Afghanistan’s export of mass destruction

Afghanistan, the world's largest producer of heroin, does not only make other states suffer from its deadly export – the country itself is flooded with cheap drugs.

­With the tense situation and very vague prospects of a peaceful life, even those who want to kick the mortal habit find themselves at a dead end.

It’s early morning in Kabul’s old town. Heroin addicts huddle under blankets to keep the cold out – and the smoke in.

Twenty-one-year-old Assadullah started smoking heroin while at university. Six months later, he dropped out and does what he can to support his habit. He is one of the 1 million addicts in this country, which is the world’s largest producer of opium.

“My life revolves around this drug. I know it’s killing me, but I can’t stop,” he said.

Anti-drug measures have diminished output, but a hit costs only $2, providing an escape for addicts ranging from refugees returning from Iran and military veterans to teenagers with little to look forward to. The United Nations drug office says it is another threat to Afghanistan’s long-term economic growth and security.

“When supply is up and prices are down, it’s easy for addicts to get their hands on drugs,” said Jean-Luc Lemahieu of the United Nations Office on Drugs and Crime. “When supply is down and prices rise, there’s an influx in crime, which fills the prisons and harms growth and stability.”

Locals say the addicts steal and threaten them and the police do nothing more than chase them away or throw them in jail for a day or two. Then they come right back.

There are an estimated 60,000 heroin addicts in Kabul, and that figure is rising fast. Many say they want help, but the Afghan government can do little for them. And the handful of rehabilitation clinics has only a few hundred beds to offer.

The UN-funded Nejat Center is the largest facility in the capital, but it can only handle 60 patients at a time. To enter, addicts must complete a two-month detoxification. But the center’s director, Dr. Wahidullah Kashan, says a lack of post-treatment prospects ensure that over half of patients fall off the wagon.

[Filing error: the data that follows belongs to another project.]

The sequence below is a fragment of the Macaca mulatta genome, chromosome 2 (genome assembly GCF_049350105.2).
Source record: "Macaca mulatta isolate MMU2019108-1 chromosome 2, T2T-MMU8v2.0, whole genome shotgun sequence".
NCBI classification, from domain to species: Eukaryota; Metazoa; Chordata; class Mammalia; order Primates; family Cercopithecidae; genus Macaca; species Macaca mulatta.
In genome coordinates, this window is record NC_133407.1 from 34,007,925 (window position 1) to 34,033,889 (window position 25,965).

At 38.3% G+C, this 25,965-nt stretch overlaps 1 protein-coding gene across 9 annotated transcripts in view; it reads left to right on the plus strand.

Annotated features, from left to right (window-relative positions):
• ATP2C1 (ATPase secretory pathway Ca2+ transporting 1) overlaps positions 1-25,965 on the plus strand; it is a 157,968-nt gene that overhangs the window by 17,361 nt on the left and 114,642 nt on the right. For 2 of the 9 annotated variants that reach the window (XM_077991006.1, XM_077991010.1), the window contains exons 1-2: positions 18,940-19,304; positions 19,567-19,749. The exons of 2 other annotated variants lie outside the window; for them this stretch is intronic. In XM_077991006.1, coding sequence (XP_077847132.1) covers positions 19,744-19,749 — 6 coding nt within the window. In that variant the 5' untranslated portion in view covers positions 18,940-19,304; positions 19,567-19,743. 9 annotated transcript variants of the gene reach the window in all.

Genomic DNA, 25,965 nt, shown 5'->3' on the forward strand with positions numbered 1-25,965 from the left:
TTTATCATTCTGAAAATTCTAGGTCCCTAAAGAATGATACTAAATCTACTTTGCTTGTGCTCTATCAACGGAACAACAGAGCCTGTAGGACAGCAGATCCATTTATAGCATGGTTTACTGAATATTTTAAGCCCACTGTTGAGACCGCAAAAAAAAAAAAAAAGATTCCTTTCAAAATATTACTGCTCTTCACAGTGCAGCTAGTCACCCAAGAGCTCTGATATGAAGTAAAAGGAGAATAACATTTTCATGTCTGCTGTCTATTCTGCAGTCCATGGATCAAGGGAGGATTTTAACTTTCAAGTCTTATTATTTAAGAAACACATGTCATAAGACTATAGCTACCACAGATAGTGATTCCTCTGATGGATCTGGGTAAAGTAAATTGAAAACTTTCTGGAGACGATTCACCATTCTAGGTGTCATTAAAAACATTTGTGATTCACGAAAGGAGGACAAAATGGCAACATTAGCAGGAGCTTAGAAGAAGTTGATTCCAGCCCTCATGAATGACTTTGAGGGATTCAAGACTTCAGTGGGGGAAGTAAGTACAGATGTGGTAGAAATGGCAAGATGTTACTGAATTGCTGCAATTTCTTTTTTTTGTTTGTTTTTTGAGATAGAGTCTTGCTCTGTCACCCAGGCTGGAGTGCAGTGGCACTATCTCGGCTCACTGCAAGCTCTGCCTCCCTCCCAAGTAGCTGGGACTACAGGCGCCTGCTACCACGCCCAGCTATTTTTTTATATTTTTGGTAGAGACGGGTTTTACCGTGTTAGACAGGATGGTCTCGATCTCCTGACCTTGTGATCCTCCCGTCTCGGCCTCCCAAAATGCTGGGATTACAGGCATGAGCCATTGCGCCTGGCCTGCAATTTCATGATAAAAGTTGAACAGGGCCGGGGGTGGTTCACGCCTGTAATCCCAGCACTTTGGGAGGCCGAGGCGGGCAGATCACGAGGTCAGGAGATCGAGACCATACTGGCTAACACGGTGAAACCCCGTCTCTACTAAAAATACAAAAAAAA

“Relapse is a huge problem. There’s not much we can offer these people once they leave here,” he explained.

The international community is focusing on combating the flow of drugs leaving Afghanistan. But within its borders, a battle just as important is being fought with addiction – a major hurdle in the country’s hope for future stability.

Russia's top anti-drug enforcer, Viktor Ivanov, says that if NATO wants to stop the flow of opium from Afghanistan, it must target the drug lords at the top of the chain.

“The size of the poppy plantations hasn’t changed this year; they still cover 123,000 hectares,” he said. “The number of families involved in poppy cultivation has increased by about 4,000. For these peasants, the poppy provides the most basic living – they are simply struggling for survival.”

“And all the talk about the need to create economic incentives for them is simply pointless,” Ivanov told RT. “They work as slaves for the landlords and these are the people we need to find and target. And what we are proposing is for NATO to take the land from them.”

“International law and most national legal systems presume that property used for criminal purposes should be confiscated,” Ivanov added.